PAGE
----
SINGAPORE (Reuters) – Oil prices edged higher on Tuesday amid lingering concerns about possible supply disruptions in the Middle East, but an overall weaker demand outlook kept a lid on gains, helped by a vow by the International Energy Agency (IEA) to take swift action to keep global oil markets adequately supplied.
Brent crude LCOc1 futures rose 4 cents to $63.30 a barrel by 0335 GMT. The international benchmark rose more than 1% in the previous session, following Iran’s seizure of a British tanker last week that stoked fears of supply disruptions from the energy-rich Gulf.
West Texas Intermediate (WTI) crude CLc1 futures were unchanged at $56.22 per barrel.
“Downward revisions on global oil demand, along with rising challenges in the macroeconomic environment, have capped bullish gains for oil prices,” said Benjamin Lu Jiaxuan, commodities analyst at Singapore-based Phillip Futures.
Meanwhile, the IEA said it was closely monitoring developments in the Strait of Hormuz as relations between Iran and Britain remain tense.
“The IEA is ready to act quickly and decisively in the event of a disruption to ensure that global markets remain adequately supplied,” it said, adding that executive director Fatih Birol has been in talks with IEA members, associate governments and other nations.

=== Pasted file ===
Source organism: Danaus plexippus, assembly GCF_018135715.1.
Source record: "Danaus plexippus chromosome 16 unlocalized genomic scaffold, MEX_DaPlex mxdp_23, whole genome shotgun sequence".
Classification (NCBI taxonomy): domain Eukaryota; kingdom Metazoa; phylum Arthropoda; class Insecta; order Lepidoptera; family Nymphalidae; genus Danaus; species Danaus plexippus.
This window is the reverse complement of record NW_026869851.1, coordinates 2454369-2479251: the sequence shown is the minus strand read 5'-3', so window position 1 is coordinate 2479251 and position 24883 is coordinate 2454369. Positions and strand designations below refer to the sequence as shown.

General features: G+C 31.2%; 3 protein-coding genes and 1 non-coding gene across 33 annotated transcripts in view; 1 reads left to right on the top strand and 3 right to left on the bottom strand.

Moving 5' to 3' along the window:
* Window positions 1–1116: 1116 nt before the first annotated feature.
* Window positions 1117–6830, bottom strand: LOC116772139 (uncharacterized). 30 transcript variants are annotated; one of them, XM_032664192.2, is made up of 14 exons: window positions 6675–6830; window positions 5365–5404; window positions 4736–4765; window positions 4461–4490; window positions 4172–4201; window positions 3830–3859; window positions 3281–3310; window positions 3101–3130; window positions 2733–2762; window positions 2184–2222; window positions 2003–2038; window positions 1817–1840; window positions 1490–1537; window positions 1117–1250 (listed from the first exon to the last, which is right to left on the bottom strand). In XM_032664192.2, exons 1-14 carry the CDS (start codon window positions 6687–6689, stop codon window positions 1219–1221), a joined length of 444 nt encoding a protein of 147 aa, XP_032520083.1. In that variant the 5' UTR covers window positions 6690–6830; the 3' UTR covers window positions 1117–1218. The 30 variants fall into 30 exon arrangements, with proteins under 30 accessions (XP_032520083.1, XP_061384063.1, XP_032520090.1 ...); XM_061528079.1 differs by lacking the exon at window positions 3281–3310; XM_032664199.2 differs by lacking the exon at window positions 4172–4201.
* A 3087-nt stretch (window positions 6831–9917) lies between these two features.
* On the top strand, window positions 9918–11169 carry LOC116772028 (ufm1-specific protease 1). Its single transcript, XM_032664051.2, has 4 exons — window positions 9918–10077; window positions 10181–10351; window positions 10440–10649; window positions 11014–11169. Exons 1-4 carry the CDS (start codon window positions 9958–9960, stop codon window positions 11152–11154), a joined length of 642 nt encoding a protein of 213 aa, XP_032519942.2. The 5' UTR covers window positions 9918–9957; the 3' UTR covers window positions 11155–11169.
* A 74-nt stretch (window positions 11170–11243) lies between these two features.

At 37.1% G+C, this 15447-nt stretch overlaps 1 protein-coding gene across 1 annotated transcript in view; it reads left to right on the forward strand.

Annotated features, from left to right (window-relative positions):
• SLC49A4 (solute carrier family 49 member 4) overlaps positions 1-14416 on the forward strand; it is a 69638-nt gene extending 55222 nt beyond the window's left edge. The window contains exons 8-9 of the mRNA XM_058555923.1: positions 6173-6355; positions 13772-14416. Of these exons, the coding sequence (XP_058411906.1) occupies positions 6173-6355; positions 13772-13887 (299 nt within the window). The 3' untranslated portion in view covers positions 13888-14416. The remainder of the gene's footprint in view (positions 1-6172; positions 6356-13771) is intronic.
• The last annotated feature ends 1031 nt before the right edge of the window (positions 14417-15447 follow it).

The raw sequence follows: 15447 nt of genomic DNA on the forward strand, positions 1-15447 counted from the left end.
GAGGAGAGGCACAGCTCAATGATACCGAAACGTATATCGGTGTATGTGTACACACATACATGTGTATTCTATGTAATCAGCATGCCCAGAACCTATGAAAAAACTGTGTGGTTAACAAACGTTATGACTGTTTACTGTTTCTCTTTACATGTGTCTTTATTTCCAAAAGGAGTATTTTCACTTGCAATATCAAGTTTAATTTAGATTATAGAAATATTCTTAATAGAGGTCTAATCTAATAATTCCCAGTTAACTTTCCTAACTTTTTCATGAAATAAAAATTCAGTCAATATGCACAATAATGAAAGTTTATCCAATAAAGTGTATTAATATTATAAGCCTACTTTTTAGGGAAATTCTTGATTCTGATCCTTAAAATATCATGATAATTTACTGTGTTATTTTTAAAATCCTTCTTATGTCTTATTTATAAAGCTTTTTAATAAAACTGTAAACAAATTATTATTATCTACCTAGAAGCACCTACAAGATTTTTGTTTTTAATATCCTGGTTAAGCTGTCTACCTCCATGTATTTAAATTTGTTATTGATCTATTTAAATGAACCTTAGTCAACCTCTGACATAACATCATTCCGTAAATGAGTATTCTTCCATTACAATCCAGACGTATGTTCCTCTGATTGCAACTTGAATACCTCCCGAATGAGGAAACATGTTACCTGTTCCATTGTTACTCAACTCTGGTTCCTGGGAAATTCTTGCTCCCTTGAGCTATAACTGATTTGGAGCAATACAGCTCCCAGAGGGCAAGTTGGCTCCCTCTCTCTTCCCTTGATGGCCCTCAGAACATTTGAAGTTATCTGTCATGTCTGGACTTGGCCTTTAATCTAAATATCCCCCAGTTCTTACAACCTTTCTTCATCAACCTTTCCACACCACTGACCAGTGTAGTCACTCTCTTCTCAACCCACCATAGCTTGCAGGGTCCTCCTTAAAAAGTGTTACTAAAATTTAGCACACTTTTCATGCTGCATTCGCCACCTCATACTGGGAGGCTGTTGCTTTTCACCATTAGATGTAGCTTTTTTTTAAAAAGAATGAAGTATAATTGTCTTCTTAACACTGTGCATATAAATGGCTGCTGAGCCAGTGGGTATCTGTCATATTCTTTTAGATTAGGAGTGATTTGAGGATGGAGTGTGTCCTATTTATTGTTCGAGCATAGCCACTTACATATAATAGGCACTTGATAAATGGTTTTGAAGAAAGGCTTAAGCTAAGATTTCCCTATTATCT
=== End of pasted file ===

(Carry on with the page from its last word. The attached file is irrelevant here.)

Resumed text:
“Consumers can be reassured that the oil market is currently well supplied, with oil production exceeding demand in the first half of 2019, pushing up global stocks by 900,000 barrels per day,” the IEA said in a statement.
The potential for disruption in the Middle East has come amid a more fundamental souring of market sentiment in recent days, with hedge funds, producers and traders all taking a more bearish tack in response to what they see as weakness in worldwide demand.
“Lower global demand estimates…have hit crude prices in the last couple of weeks,” said Alfonso Esparza, senior market analyst at OANDA.
“Weather and geopolitical disruptions have been temporary and only the OPEC+ deal has given traders clarity with the group’s commitment to reducing the oil glut at their expense.”
The ‘OPEC+’ deal refers to coordinated efforts by the Organization of the Petroleum Exporting Countries (OPEC) and some non-affiliated producers, including Russia, to withhold supplies since the start of the year to prop up prices.
Reporting by Koustav Samanta; editing by Richard Pullin and Kenneth Maxwell
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